A Solid Launch Strategy Puts Your Change Initiative on the Right Footing
To get “lift-off” on your change initiative and avoid repeating typical start-up challenges, you must create an effective launch strategy and plan. Your launch strategy is designed to:
- Develop common understanding and alignment among your leaders, managers, and stakeholders. Help them see the need and opportunity your change initiative is meant to capture, and what you hope to accomplish for your organization. This requires more than one-way communication; it is a process of engaging and interacting with each of your various audiences, each of whom will require a different plan.
- Create buy-in by your stakeholders. Help them see the relevance of the work to them personally. Again, this takes more than communicating by what we fondly call “death by PowerPoint.” It takes focused two-way interaction. (By the way, to get this right, ask your middle managers and stakeholders what would work for them to get them in the boat. Don’t assume you know, or that telling them is adequate; it isn’t.)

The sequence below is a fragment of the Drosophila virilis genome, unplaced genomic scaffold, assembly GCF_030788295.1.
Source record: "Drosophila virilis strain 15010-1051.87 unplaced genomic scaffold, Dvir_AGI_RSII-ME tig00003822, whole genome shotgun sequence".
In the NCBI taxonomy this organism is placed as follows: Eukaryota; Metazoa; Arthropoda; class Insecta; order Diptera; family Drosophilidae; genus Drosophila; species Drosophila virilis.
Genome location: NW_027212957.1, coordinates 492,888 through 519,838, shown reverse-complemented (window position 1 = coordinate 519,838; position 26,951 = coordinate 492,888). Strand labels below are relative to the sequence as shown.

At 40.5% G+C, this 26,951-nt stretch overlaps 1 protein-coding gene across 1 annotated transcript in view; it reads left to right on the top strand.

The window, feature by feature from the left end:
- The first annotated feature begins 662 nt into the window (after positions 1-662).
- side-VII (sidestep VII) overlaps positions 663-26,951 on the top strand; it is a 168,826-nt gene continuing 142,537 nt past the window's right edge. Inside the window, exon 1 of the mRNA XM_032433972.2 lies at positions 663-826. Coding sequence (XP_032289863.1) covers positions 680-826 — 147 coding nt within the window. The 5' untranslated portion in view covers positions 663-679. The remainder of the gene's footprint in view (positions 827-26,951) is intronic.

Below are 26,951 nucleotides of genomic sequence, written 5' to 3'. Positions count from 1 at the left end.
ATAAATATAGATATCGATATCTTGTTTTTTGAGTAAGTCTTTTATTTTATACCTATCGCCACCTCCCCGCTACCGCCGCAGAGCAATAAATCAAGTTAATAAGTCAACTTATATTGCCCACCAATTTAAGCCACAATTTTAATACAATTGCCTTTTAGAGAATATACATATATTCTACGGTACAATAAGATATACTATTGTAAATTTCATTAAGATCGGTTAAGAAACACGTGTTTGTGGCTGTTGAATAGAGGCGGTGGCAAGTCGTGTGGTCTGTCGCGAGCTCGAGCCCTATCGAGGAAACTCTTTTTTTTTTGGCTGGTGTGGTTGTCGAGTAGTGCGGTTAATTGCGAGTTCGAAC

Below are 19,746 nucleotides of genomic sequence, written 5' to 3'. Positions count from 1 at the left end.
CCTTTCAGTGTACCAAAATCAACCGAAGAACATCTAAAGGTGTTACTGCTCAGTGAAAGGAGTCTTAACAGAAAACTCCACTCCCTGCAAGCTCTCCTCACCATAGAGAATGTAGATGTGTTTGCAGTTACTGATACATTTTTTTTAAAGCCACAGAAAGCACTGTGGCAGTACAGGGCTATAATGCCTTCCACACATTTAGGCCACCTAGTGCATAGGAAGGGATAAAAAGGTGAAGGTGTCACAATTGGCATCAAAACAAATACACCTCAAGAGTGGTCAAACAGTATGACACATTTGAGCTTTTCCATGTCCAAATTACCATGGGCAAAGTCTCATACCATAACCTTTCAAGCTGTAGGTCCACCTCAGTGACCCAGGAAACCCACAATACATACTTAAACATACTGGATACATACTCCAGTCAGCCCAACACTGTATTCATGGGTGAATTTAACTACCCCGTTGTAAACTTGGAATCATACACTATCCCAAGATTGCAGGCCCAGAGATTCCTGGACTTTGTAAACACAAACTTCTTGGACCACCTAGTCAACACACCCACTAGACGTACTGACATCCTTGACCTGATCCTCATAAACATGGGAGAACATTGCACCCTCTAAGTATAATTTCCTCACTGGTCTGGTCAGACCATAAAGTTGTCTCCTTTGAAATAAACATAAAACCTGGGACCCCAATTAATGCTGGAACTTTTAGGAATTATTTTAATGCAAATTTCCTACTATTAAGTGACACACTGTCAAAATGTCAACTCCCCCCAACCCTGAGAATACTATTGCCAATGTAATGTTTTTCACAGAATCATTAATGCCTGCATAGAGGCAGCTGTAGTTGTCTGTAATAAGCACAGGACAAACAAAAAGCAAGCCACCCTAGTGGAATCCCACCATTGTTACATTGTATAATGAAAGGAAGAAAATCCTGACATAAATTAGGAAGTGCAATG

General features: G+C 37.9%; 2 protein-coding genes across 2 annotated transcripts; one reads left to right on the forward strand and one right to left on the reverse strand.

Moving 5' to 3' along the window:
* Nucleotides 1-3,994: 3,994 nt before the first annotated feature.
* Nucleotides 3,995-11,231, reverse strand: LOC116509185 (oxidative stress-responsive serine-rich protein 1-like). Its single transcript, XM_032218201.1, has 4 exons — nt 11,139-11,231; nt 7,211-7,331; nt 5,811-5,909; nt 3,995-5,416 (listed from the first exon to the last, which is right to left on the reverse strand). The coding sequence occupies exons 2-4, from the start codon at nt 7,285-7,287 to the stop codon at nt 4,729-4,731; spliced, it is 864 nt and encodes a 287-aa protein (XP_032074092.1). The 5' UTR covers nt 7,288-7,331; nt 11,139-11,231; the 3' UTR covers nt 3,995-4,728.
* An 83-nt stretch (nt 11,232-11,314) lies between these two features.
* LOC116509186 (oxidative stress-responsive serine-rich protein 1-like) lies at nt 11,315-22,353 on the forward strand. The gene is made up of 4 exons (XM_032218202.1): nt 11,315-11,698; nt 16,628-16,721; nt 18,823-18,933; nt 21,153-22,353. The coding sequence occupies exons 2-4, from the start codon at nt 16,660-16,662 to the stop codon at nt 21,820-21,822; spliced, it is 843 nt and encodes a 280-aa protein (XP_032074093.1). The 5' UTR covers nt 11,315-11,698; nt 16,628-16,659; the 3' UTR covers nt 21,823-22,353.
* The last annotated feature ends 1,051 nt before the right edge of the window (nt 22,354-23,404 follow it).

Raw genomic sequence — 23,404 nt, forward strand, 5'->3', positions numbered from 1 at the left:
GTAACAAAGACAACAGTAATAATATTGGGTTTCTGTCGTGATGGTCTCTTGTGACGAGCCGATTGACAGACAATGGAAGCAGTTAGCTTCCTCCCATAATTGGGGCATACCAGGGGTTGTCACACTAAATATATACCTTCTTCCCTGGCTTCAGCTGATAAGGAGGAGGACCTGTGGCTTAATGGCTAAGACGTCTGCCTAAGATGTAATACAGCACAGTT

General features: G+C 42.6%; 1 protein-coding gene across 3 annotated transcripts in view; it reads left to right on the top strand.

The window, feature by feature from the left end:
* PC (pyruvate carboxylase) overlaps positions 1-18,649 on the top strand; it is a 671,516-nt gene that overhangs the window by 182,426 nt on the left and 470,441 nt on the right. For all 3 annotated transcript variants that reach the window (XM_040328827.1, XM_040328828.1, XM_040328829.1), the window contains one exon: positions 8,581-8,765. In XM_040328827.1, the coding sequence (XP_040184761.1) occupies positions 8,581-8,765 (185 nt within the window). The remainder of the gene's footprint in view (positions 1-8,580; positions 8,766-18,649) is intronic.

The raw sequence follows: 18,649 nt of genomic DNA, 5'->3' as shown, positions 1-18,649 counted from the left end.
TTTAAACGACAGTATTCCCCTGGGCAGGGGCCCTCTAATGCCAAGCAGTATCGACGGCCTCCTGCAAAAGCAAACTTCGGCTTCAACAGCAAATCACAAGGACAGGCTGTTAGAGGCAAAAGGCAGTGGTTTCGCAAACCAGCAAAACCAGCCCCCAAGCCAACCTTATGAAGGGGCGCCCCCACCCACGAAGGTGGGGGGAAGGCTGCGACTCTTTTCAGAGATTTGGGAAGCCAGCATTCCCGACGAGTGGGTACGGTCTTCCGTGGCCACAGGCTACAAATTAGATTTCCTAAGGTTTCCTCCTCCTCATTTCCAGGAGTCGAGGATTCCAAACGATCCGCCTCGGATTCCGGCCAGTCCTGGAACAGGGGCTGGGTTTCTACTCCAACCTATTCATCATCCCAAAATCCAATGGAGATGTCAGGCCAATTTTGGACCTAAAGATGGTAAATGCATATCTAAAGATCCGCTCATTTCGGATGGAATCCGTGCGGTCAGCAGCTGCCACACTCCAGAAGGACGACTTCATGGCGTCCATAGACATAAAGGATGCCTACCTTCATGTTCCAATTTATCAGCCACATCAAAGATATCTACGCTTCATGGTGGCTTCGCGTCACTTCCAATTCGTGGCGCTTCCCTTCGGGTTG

- Build a “fertile environment” for the change and/or transformation to occur. If your change initiative follows on the heels of projects that did not go well or were seriously resisted by your stakeholders, you will need to plan how to get your resistors or skeptics minimally back to neutral. You might need to enable constructive venting or have your leaders tell the truth of their own experiences with past difficult changes. Ideally, this strategy is intended to create a sense of possibility, hope, and momentum. It needs to be designed to build relationship and trust between your leaders and your stakeholders. Doing this will take you far.